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SCENE III.

*

The Same. A Street.
Enter Cressida and Alexander.

Cres. Who were those went by?

Alex. Queen Hecuba, and Helen.

Cres. And whither go they?

Alex. Up to the eastern tower,

Whose height commands as subject all the valej
To see the battle. Hector, whose patience
Is, as a virtue, fix'd, to-day was mov'd:
He chid Andromache, and struck his armourer;
And, like as there were husbandry in war,
Before the sun rose, he was hamess'd light,
And to the field goes he; where every flower
Did, as a prophet, weep what it foresaw
In Hector's wrath.

Cres. What was his cause of anger?

Alex. The noise goes, this: There is among the

Greeks

A lord of Trojan blood, nephew to Hector;
They call him, Ajax.

Cies. Good; And what of him'

Alex. They say he is a very man per se, And stands alone.

Cres. So do all men; unless they are drunk, sick, Or have no legs.

Alex. Thu man, lady, hath robb'd many beasts of

their particular additions; he is as valiant as the lion, churlish as the bear, slow as the elephant: a man into whom nature hath so crowded humours, 4that his valour is crush'd into folly, his folly sauced with discretion: there is no man hath a virtue, that he hath not a glimpse of; nor any man an attaint, but he carries some stain of it: he is melancholy without cause, and merry against the hair: He hath the joints of every thing; but every thing so out of joint, that he is a gouty Briareus, many hands and no use; or purblind Argus, all eyes and no sight.

Cres. But how should this man, that makes me smile, make Hector angry?

Alex. They say, he yesterday coped Hector in the battle, and struck him down; the disdain and shame whereof hath ever since kept Hector fasting and waking.

Enter Pandarus.

Cres. Who comes here?

,//((, Madam, your uncle Pandarus.

Cres. Hector's a gallant man.

Alex. As may be in the world, lady,

Van. What's that? what's that?

Cres. Good morrow, uncle Pandarus.

Pan. Good morrow, cousin Cressid: What do you talk of?—Good morrow, Alexander*.—How do you, cousin? When were you at Ilium8?

Cres. This morning, uncle.

Pan. What were you talking of, when I came?

Was Hector arm'd, and gone, ere ye came to Ilium:
Helen was not up, was she?

Cres. Hector was gone; but Helen was not up.
Pan. E'en so; Hector was stirring early.
Cm. That were we talking of, and of his anger.
Pan. Was he angry?
Cres. So he says here.

Pan. True, he was so; I know the cause too; he'll lay about him to-day, I can tell them that: and there is Troilus will not come far behind him; let them fake heed of Troilus; I can tell them that too. Cres. What, is he angry too? Pan. Who, Troilus? Troilus is the better man of the two.

Ores. O, Jupiter! there's no comparison. Pan. What, not between Troilus and Hector? Do you know a man, if you see him?

Cres. Ay; if I ever saw him before, and knew him.

Pan. Well, I say, Troilus is Troilus. Cres. Then you say as I say; for, I am sure, he is not Hector.

Pan. No, nor Hector is not Troilus, in some degrees.

Cres. 'Tis just to each of them; he is himself.
Pan. Himself? Alas, poor Troilus! I would, he

were,

Cres. So he is.

Pan. 'Condition, I had gone bare-foot to

India.

Cres. He is not Hector.

Pan. Himself? no, he's not himself.—'Would 'a were himself! Well, the gods are above; Time must friend, or end: Well, Troilus, well,—I would, my heart were in her body !—No, Hector is not a better man than Troilus.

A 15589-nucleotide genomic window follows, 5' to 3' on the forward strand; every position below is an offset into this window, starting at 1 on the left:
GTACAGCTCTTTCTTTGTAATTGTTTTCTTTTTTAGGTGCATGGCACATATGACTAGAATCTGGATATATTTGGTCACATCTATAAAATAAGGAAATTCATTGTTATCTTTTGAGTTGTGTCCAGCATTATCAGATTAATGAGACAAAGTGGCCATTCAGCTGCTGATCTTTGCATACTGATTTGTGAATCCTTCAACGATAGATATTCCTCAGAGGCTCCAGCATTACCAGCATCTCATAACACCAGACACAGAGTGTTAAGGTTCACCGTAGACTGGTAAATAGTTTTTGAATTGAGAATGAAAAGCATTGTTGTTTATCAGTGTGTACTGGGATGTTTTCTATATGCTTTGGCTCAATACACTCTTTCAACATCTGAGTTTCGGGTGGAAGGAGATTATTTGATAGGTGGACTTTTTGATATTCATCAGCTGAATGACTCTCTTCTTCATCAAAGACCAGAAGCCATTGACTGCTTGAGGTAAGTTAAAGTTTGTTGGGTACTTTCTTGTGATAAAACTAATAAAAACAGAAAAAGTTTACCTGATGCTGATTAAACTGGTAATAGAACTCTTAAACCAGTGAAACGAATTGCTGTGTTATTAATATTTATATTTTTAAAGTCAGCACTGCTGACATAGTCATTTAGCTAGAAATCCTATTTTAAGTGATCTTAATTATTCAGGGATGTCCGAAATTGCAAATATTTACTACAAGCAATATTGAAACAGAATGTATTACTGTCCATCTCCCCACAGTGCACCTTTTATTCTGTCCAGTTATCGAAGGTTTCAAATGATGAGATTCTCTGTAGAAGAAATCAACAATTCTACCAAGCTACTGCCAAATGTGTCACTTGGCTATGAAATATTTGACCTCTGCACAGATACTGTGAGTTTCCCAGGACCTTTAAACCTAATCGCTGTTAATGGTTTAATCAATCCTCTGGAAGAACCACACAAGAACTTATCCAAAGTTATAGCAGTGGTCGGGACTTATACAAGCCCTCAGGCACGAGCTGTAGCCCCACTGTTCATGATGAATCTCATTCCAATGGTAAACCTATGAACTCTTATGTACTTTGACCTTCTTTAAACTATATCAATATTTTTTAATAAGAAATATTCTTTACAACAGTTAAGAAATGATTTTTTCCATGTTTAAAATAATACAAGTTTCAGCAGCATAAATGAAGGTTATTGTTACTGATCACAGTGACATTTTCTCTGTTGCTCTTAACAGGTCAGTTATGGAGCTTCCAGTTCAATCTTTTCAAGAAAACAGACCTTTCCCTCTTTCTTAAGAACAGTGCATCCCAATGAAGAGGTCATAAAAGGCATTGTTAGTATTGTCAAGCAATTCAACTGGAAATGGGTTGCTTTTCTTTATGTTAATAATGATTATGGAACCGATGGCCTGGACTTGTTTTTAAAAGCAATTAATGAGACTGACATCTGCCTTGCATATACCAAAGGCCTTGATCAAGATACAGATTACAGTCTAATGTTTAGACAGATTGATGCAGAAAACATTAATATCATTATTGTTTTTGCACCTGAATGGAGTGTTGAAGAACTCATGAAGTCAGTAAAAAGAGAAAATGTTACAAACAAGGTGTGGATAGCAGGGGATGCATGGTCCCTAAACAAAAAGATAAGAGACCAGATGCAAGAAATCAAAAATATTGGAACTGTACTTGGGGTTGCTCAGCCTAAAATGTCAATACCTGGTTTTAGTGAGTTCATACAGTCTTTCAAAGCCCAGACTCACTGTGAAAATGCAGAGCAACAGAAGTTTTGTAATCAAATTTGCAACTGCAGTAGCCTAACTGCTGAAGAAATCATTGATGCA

Cres. Excuse me.

Pan. He is elder.

Cra. Pardon me, pardon me.

Pan. The other's not come to't; you shall tell me^ another tale, when the other's come to't. Hector shall not have his wit this year.

Cres. He shall not need it, if he have his own.

Pan. Nor his qualities;

Cres. No matter.

Pan. Nor his beauty.

Cres. 'Twould not become him, his own's better.

Pan. You have no judgement, niece : Helen herself swore the other day, that Troilus, for a brown favour, (for so 'tis, I must confess,)—Not brown neither.

Cres. No, but brown.

Pan. 'Faith, to say truth, brown and not brown.

Cres. To say the truth, true and not true.

Pan. She prais'd his complexion above Paris.

Cres. Why, Paris hath colour enough.

Pan. So he has.

Cres. Then Troilus should have too much: if she prais'd him above, his complexion is higher than his; he having colour enough, and the other higher, is too flaming a praise for a good complexion. I had as lief. Helen's golden tongue had commended Troilus for a copper nose.

Pan. I swear to you, I think, Helen loves him better than Paris.

Ores. Than she's a merry Greek, indeed.

Pan. Nay, 1 am sure she does. She came to him the other day into the compass'd window,—and, you know, he has not past three or four hairs on his chin.

Cres. Indeed, a tapster's arithmetick may soon bring his particulars therein to a total.

Pan. Why, he is very young: and yet will he, within three pound, lift as much as his brother Hector.

Ores. Is he so young a man, and so old a lifter7?

Pan. But, to prove to you that Helen loves him;— she came, and puts me her white hand to his cloven chin,

Cres. Juno have mercy!—How came it cloven J

Pan. Why, you know, 'tis dimpled: I think, his smiling becomes him better than any man in all Phrygia.

Cres. O, he smiles valiantly.

Pan. Does he not?

Cres. O yes, an 'twere a cloud in autumn.

Pan. Why, go to then:—But to prove to you that Helen loves Troilus,

Cres. Troilus will stand to the proof, if you'll prove it so.

Pan. Troilus ? why, he esteems her no more than I esteem an addle egg.

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